Oklahoma City & Tulsa Workman’s Compensation Court rules are strict regarding the submission of medical evidence, ratings and testimony of permanent partial disability and in most cases any impairment rating submitted by any party &/or his or her attorney or lawyer must be made in strict accordance with the proper publication of the American Medical Association’s “Guides to the evaluation of Permanent Impairment”, or “AMA Guides” or simply “the Guides”. All such evaluations, to be competent, probative and admissible by attorneys & lawyers, must include any apportionment of injury causation and supported by objective medical evidence. Simply put, with the exception of ‘SCHEDULED MEMBERS’, which are described below–any doctor’s evaluation of the extent of permanent impairment shall be prepared in compliance with the appropriate edition of the AMA Guides to the Evaluation of Permanent Impairment in effect on the date of the worker’s injury to be considered by either the Oklahoma City or Tulsa Work Comp Court.


Oklahoma City & Tulsa Workers Comp Court Rules provide that in the event there exists a previous impairment or disability, including a previous non-work-related injury or medical condition which produced permanent disability–and the same is aggravated or accelerated by an accidental personal injury or occupational disease compensable under the Oklahoma Workers Compensation law, compensation for permanent disability shall be only for such amount as was caused by such accidental personal injury or occupational disease and no additional compensation shall be allowed for the pre-existing disability or impairment. In other words the injured worker still receives a permanent settlement or award even if he or she has previously sustained permanent injury to the same body part at issue–however, any award will be reduced by either the Oklahoma City or Tulsa Workmen’s Comp Court by an amount which represents the injured employee’s disability as it existed immediately prior to the most recent injury for which compensation is being awarded.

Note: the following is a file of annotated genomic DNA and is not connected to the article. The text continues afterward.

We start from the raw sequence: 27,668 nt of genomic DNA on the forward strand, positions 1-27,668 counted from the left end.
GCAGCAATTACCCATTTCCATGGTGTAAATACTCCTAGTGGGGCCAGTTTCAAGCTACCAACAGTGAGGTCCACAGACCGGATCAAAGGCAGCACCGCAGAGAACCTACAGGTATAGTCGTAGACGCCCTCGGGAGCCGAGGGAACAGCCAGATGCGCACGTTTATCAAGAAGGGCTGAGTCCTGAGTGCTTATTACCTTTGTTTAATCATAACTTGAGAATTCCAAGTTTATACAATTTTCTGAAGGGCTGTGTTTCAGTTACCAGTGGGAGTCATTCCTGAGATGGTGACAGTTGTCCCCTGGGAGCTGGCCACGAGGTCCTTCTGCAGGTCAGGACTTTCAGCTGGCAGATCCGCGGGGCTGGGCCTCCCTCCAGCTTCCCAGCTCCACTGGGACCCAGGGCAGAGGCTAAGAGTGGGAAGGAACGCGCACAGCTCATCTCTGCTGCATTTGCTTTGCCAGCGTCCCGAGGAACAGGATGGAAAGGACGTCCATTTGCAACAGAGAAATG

SCHEDULED INJURIES (i.e. arms, elbow, wrists, hands, thumbs, fingers, legs, knees, ankles, feet, ankles, toes, eyes, & ears): It should initially be noted that under Oklahoma Workmen’s Compensation law any physician or doctor evaluating the permanent impairment or disability of an injured worker’s scheduled member or extremity injury for a permanent settlement or award does not have to follow either the current or a previous edition of the AMA GUIDES TO THE EVALUATION OF PERMANENT IMPAIRMENT or other similar rating guide or formula. However, any medical opinion offered into evidence by an attorney or lawyer during a trial at either the Oklahoma City or Tulsa Workman’s Comp Court on the issue of the permanent disability of an injured employee’s scheduled injury must contain the doctor’s opinion at to the percentage loss to the worker’s extremity or member stated as a percentage compared to the full use of the body part. Once the Tulsa Workman’s Compensation Court has determined and otherwise fixed the percentage of partial loss of use of an injured worker’s member such worker will receive and be awarded seventy percent (70%) of the employee’s average weekly wage during that portion of the number of weeks in the foregoing schedule provided for the loss of such member which the partial loss of use thereof bears to the total loss of use of such member:
• THUMB: For the loss of thumb, sixty-six (66) weeks.
• FIRST FINGER: For the loss of the first finger, commonly called the index finger, thirty-nine (39) weeks.
• SECOND FINGER: For the loss of a second finger, thirty-three (33) weeks.
• THIRD FINGER: For the loss of a third finger, twenty-two (22) weeks.
• FOURTH FINGER: For the loss of a fourth finger, commonly called the little finger, seventeen (17) weeks.
• GREAT TOE: For the loss of a great toe, thirty-three (33) weeks.
• OTHER TOES: for the loss of one of the toes other than the great toe, eleven (11) weeks.
NOTE: The loss of the first phalange of the thumb, finger or any toe shall be considered by the Tulsa Work Comp Court as equal to the loss of one-half (1/2) of such thumb, finger or toe, and compensation shall be one-half (1/2) of the amount above specified; the loss of more that one phalange shall be considered as the loss of the entire thumb, finger or toe; provided, however, that in no case shall the amount received for more than one finger exceed the amount provided in this schedule for the loss of a hand.
• HAND: For the loss of a hand, two hundred twenty (220) weeks.
• ARM: For the loss of an arm, two hundred seventy-five (275) weeks.
• FOOT: For the loss of a foot, two hundred twenty (220) weeks.
• LEG: For the loss of a leg, two hundred seventy-five (275) weeks.